On Monday, reporters huddled in the state Capitol waiting for a potentially big announcement. They were aware of rumors — incorrect ones, it would turn out — that multiple Democratic state House members had switched to the Republican side, changing the balance of power in the last Democratic-controlled legislative branch in the South.
That Kentucky political observers would even entertain the thought shows a palatable shift in the balance of power in a state where Democrats have a decades-long advantage in local politics.
Now, with an ascendant state GOP, the Kentucky Democratic Party is looking for a new leader.
Last weekend, Kentucky Democratic Party Chair Patrick Hughes announced he was stepping down after less than a year on the job.
State Democrats are in a perilous position. As party leaders look to replace Hughes, they should have a couple of things in mind, political observers say.
“They need someone who can raise money,” said Al Cross, director of the Institute for Rural Journalism and Community Issues.
As Republicans gain momentum, the party is raking in a lot of money. Last year, Republicans won races for governor, state auditor, treasurer and agriculture commissioner. Even pollsters were surprised by some of the outcomes.
Now that Republicans have their sights set on flipping the House — including U.S. Senate Majority Leader Mitch McConnell, who plans to pitch in fundraising and recruiting help — Democrats will have to build up their war chest, Cross said.
“They have to go make sure they have a strong campaign, because Mitch McConnell is going to be putting his money into state legislative campaigns in order to take over the House,” said Cross, also a longtime Kentucky politics journalist and columnist.
With special elections for four House seats in March, it’s looking more difficult for Democrats to keep that edge. Republicans have already flipped a couple House members, and all 100 House seats will be up for election in November. Cross said they are going to need to find “someone who is willing to take up a losing cause,” among other things.
Jonathan Miller, an attorney with Frost Brown Todd and a former state treasurer, was the state Democratic chair for a short time in 2007. He said that position is tough work that just got tougher.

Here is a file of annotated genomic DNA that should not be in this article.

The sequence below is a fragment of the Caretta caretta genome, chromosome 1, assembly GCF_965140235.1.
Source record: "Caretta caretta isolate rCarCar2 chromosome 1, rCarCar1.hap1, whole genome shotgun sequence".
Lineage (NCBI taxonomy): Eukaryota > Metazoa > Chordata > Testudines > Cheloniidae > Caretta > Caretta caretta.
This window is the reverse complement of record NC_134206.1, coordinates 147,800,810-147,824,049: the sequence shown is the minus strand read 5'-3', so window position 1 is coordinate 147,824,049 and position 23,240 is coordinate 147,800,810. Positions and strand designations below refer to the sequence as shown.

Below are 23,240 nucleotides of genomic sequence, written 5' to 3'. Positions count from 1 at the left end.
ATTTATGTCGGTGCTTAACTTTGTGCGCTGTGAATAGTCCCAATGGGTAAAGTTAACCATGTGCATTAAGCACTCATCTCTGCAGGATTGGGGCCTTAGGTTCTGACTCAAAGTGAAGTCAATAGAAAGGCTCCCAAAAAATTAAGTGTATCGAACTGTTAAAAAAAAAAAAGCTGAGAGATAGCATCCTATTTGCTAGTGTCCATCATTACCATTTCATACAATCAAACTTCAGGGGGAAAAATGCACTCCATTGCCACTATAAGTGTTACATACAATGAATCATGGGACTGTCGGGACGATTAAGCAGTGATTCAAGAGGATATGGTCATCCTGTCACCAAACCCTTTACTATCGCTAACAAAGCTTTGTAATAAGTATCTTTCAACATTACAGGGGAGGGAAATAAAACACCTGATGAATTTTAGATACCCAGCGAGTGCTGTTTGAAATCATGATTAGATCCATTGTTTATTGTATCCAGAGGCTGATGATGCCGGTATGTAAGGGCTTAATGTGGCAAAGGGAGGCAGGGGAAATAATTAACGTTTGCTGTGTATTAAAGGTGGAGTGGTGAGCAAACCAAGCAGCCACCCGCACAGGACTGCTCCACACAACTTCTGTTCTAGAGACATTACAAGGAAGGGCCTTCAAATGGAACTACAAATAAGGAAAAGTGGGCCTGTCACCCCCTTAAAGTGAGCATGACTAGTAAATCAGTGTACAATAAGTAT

“Those were the longest four months of my life, and my job back then working at the direction of a gubernatorial candidate is far easier than whoever is going to have to take this chair now,” he said.
The gig is more complicated, Miller said, because many party insiders will offer different ideas about how they hold onto the Democratic Party’s last shreds of power in the state.
“The new party chair is going to be having to take direction from a lot of different directions, and that is going to be a real challenge,” he said.
The future path of the Kentucky Democratic Party is already under discussion. Former state Auditor Adam Edelen, a rising star in the party whose November re-election loss shocked supporters, recently said the party must begin adapting to a minority status.
There are optimists in the party, though.
Dale Emmons, a Kentucky Democratic political consultant, said the party might still be able to hold onto some power, including the state House majority, where they hold a 50-48 advantage.
“I think what Democrats need to do is look for an opportunity to offer a counterattack to the attacks that have been leveled at us,” Emmons said.
Because Democrats have had power in Kentucky for so many years, they have a vast fundraising network in place, Miller said. But without the governorship, Democratic donors might be less inclined to write checks.
“So it’s incumbent on the new party chair to get the right message and help us articulate it in a compelling way so people can hear it,” he said.